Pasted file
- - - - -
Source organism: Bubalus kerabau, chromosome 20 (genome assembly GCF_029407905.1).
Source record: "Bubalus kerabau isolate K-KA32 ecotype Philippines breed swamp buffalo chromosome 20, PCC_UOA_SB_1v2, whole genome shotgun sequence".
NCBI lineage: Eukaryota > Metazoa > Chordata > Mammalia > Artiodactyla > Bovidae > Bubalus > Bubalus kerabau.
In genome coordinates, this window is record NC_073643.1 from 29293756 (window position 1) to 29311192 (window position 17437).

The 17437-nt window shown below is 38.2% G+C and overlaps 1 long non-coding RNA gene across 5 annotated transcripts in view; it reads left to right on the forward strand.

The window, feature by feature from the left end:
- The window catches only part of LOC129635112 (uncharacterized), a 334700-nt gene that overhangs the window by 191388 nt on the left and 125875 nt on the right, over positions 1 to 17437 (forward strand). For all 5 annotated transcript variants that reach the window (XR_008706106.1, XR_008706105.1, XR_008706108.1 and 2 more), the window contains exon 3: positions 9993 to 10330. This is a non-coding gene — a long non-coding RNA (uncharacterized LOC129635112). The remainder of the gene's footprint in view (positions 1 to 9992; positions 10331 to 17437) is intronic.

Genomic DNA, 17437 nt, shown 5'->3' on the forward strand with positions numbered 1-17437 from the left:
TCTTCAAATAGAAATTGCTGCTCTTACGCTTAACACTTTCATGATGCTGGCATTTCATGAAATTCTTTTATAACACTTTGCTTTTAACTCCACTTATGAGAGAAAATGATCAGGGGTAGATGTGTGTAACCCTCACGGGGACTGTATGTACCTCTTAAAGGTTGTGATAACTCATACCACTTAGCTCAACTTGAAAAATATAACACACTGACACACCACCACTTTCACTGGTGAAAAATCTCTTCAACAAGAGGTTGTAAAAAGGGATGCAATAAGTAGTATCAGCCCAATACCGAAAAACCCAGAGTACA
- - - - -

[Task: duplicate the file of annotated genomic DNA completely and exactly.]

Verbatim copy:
Source organism: Bubalus kerabau, chromosome 20 (genome assembly GCF_029407905.1).
Source record: "Bubalus kerabau isolate K-KA32 ecotype Philippines breed swamp buffalo chromosome 20, PCC_UOA_SB_1v2, whole genome shotgun sequence".
NCBI lineage: Eukaryota > Metazoa > Chordata > Mammalia > Artiodactyla > Bovidae > Bubalus > Bubalus kerabau.
In genome coordinates, this window is record NC_073643.1 from 29293756 (window position 1) to 29311192 (window position 17437).

The 17437-nt window shown below is 38.2% G+C and overlaps 1 long non-coding RNA gene across 5 annotated transcripts in view; it reads left to right on the forward strand.

The window, feature by feature from the left end:
- The window catches only part of LOC129635112 (uncharacterized), a 334700-nt gene that overhangs the window by 191388 nt on the left and 125875 nt on the right, over positions 1 to 17437 (forward strand). For all 5 annotated transcript variants that reach the window (XR_008706106.1, XR_008706105.1, XR_008706108.1 and 2 more), the window contains exon 3: positions 9993 to 10330. This is a non-coding gene — a long non-coding RNA (uncharacterized LOC129635112). The remainder of the gene's footprint in view (positions 1 to 9992; positions 10331 to 17437) is intronic.

Genomic DNA, 17437 nt, shown 5'->3' on the forward strand with positions numbered 1-17437 from the left:
TCTTCAAATAGAAATTGCTGCTCTTACGCTTAACACTTTCATGATGCTGGCATTTCATGAAATTCTTTTATAACACTTTGCTTTTAACTCCACTTATGAGAGAAAATGATCAGGGGTAGATGTGTGTAACCCTCACGGGGACTGTATGTACCTCTTAAAGGTTGTGATAACTCATACCACTTAGCTCAACTTGAAAAATATAACACACTGACACACCACCACTTTCACTGGTGAAAAATCTCTTCAACAAGAGGTTGTAAAAAGGGATGCAATAAGTAGTATCAGCCCAATACCGAAAAACCCAGAGTACA